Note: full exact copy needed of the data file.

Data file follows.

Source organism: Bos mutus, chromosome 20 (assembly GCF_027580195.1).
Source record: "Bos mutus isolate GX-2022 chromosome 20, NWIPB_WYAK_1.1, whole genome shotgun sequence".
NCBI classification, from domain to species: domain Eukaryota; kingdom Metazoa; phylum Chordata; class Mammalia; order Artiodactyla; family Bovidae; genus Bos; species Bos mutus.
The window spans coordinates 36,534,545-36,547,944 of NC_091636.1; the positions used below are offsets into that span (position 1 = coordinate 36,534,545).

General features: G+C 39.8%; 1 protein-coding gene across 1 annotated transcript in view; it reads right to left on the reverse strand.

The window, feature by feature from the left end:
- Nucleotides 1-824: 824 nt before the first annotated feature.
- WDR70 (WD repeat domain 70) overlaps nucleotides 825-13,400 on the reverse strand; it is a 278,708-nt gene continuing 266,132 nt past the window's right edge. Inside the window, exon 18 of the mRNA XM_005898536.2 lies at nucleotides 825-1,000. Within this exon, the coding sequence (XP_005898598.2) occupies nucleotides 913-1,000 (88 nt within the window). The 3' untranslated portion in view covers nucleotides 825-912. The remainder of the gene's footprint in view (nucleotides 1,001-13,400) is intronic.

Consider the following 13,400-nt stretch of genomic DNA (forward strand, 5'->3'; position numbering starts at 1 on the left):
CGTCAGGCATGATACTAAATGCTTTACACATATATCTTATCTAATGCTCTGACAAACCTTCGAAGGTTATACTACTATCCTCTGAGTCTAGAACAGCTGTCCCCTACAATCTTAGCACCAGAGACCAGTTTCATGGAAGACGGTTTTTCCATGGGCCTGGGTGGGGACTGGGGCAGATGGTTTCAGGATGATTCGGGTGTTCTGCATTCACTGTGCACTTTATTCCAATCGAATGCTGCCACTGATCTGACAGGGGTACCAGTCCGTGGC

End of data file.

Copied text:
Source organism: Bos mutus, chromosome 20 (assembly GCF_027580195.1).
Source record: "Bos mutus isolate GX-2022 chromosome 20, NWIPB_WYAK_1.1, whole genome shotgun sequence".
NCBI classification, from domain to species: domain Eukaryota; kingdom Metazoa; phylum Chordata; class Mammalia; order Artiodactyla; family Bovidae; genus Bos; species Bos mutus.
The window spans coordinates 36,534,545-36,547,944 of NC_091636.1; the positions used below are offsets into that span (position 1 = coordinate 36,534,545).

General features: G+C 39.8%; 1 protein-coding gene across 1 annotated transcript in view; it reads right to left on the reverse strand.

The window, feature by feature from the left end:
- Nucleotides 1-824: 824 nt before the first annotated feature.
- WDR70 (WD repeat domain 70) overlaps nucleotides 825-13,400 on the reverse strand; it is a 278,708-nt gene continuing 266,132 nt past the window's right edge. Inside the window, exon 18 of the mRNA XM_005898536.2 lies at nucleotides 825-1,000. Within this exon, the coding sequence (XP_005898598.2) occupies nucleotides 913-1,000 (88 nt within the window). The 3' untranslated portion in view covers nucleotides 825-912. The remainder of the gene's footprint in view (nucleotides 1,001-13,400) is intronic.

Consider the following 13,400-nt stretch of genomic DNA (forward strand, 5'->3'; position numbering starts at 1 on the left):
CGTCAGGCATGATACTAAATGCTTTACACATATATCTTATCTAATGCTCTGACAAACCTTCGAAGGTTATACTACTATCCTCTGAGTCTAGAACAGCTGTCCCCTACAATCTTAGCACCAGAGACCAGTTTCATGGAAGACGGTTTTTCCATGGGCCTGGGTGGGGACTGGGGCAGATGGTTTCAGGATGATTCGGGTGTTCTGCATTCACTGTGCACTTTATTCCAATCGAATGCTGCCACTGATCTGACAGGGGTACCAGTCCGTGGC